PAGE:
Industry, recreation and
education are important pursuits in Brunswick, the chief city of
the eastern Casco Bay area. Industry began in the 1620s when an
English trader's success with exporting sturgeon and salmon from
the falls of the lower Androscoggin River induced his company to
establish a post. From that time until about 1730 the settlement
of Pejepscot rose and fell as warring Native Americans destroyed
it in 1690 and again in 1722.
Our reason for being in Brunswick today was
for Chris to ride Amtrak Downeaster southbound from Brunswick to
Portland. He needed this leg to help finish his complete trip
over all Amtrak routes. The Downeaster leaves Brunswick at 7:05
am, stops in Freeport at 7:20 am and Portland at 7:50 am. So
Chris boarded the train and then I drove down to Portland and
End of line stop.
As far as we can go.
Although the scenic values were
good, the length of ride was not good. We could only travel to
the bridge. It is closed to traffic because of a fire damage in
the truss and because the railroad was being relocated, there
was no reason to repair the damage.
Stretching at the end of the line stop.
Some of the fire damage.
After our rest stop we reboard
for the ride back to the museum. Once there Chris and I left for
our next stop. We headed south on US 1 to
Welcome to the Seashore Trolley Museum.
After picking up our tickets,
we had about 20 minutes to explore before the next ride
Burton B. Shaw, South Boston Car House.
State of the Art Cars Riverside Car Barn.
Arundel Station. I wonder if the name is related to the Anne
Arundel County in Maryland?
State of the Art Cars, Riverside Car Barn.
Car 303 our first trolley to ride.
Waiting area and boarding platform.
We boarded Car 303 and took the front seat to get good photos.
Our track will be the one on the right side of the parked cars.
Old time signs.
1.6 Mile Track to Talbott Park
From 1904 to 1921 the trolley serviced the dairy farms that
saturated this area before the trees started to grow.
We will now board car 5821 to ride it.
Chris and the conductor talking shop.
Other end of car 5821.
Our ride ended at the station and then we went
back to exploring the rest of the campus.
Chris is standing next to the open air trolley.
Car was used in the winter for a open sleigh ride. Bundle up and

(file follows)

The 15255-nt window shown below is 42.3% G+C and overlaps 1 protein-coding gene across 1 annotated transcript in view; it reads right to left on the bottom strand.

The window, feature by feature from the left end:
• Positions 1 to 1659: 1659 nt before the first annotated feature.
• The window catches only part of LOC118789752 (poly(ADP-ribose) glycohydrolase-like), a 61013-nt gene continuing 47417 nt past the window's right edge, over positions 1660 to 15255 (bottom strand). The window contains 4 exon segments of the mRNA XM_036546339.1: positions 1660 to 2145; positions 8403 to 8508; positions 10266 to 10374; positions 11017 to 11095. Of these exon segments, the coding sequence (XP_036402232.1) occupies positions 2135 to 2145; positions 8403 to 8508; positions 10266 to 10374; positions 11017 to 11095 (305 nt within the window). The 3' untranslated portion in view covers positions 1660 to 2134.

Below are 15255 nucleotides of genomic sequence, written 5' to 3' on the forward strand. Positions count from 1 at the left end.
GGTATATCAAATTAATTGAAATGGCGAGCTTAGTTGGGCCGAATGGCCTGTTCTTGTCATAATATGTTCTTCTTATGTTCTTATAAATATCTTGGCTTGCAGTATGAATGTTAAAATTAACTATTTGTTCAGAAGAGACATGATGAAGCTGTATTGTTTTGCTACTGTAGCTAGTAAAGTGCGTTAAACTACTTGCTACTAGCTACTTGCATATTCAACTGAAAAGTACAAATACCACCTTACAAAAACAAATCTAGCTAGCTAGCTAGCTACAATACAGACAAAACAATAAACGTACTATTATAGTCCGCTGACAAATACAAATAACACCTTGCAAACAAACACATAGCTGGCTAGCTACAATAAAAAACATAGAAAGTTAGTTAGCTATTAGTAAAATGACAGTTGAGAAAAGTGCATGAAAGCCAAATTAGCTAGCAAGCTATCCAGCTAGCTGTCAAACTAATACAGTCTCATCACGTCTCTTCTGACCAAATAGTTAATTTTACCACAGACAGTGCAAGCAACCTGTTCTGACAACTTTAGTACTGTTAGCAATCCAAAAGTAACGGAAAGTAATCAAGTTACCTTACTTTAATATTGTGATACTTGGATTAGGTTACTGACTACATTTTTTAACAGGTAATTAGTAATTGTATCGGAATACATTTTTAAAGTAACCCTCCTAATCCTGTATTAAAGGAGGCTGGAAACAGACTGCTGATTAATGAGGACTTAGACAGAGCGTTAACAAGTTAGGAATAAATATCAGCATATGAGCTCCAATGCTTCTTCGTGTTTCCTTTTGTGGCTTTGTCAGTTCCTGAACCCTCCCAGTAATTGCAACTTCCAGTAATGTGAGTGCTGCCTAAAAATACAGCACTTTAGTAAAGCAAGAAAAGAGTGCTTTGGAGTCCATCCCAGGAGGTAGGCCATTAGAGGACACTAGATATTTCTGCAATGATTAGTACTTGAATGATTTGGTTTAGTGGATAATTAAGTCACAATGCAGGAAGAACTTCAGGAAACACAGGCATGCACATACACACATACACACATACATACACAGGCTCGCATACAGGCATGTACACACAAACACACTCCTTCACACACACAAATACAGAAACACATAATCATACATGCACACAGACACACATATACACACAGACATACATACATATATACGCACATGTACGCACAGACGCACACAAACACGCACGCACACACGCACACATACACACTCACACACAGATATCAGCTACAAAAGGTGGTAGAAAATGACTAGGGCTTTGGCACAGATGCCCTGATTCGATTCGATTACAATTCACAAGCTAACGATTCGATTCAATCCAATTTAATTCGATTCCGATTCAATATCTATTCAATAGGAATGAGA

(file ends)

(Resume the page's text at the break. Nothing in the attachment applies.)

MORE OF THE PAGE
drink hot cocoa and see the winter wonderland.
Used to sweep snow off the tracks.
Inside the Town House Restoration Shop Observation Gallery.
Highwood Exhibit Barn.
Trackless or electric buses.
While in high school I rode
many of these electric buses to my part time job. I would walk
from home to the bus stop and board a diesel bus. This bus would
take me to the end of the electric bus line where I would
transfer and continue my journey to downtown on the big quiet
bus. I remember that the steering wheel as extra big, maybe a
meter in diameter. I don't think they had power steering on
these buses. An other thing were the foot pedalss for the
operator. There were two big pedals, one to go and the other to
stop. They looked like small paddle boards. These buses pulled
away from the curb quietly and left no exhaust behind. Would
like to see the LA Metro install some of these electric buses on
the streets of Los Angeles.
Maine Turnpike I-95 heading south to Boston. Once we arrive in
Massachusetts, we take I-495 to our nest stop.
Lowell National Historical
Park was the birthplace of the American Industrial Revolution,
thanks to the potent combination of abundant water power and an
early bit of industrial espionage - mill founders stole
technologies in England.
As the National Park Service puts it "Lowell
was the Silicon Valley of the early 19th century."
But the most interesting part
of this urban national park isn't Lowell's economic success (or
its later decline) but the Lowell "mill girls." They were young,
recruited from all over New England for jobs in the burgeoning
textile mills along the Pawtucket Canal. Tempted by decent
wages, lodged in boarding homes, the girls moved out of a farm
economy and into a developing industrial society.
Their choices altered the communities they
left and the aspirations of girls who follow them. By 1850 they
had helped make Lowell the second-largest city in Massachusetts
as more workers flooded in from other parts of America and from
Lowell's mills operated
well into the 20th century, but modern industries gradually
located elsewhere, the factories closed and Lowell went into
decline, leaving huge brick factories and warehouses
virtually empty. In 1978 the National Park Service stepped
in, tacking on the enormous task of interpreting an
industry and the lives of people who worked there.
Lowell High School.
This display was at the end of our trolley ride.
Boston and Maine 410.
End of line for today's ride.
Our trolley ride today, Car 1602.
Lowell High School.
I've seen a few Desires
in several cities.
Sidewalks in Lowell.
After our great visit in
Lowell, we head for Chelmsford, MA for tonight's stop. Why this
location? Because it is close to the Alewife Station and our
ride to Boston tomorrow. Tonight was laundry night and our Best
Western had no laundry facilities. As I was exploring the
property I stopped by the pool area and chatted with the pool
manger. He gave me direction to a local laundromat. I told him
that Chris and I had been traveling for three weeks in New
England and tomorrow we were headed to Boston and I was going to
see "Old Ironsides" which I wanted to see since first learning
about it in fifth grade. When he said that the ship was in dry
dock, my heart stopped and my stomach turned over several times.
But then it took a turn for the better when he said that the dry
dock was just a couple berths from where it is docked and
displayed. So I would be able to see the ship after all and in
the dry dock where it was first built.
Map of our four days of travel in Maine.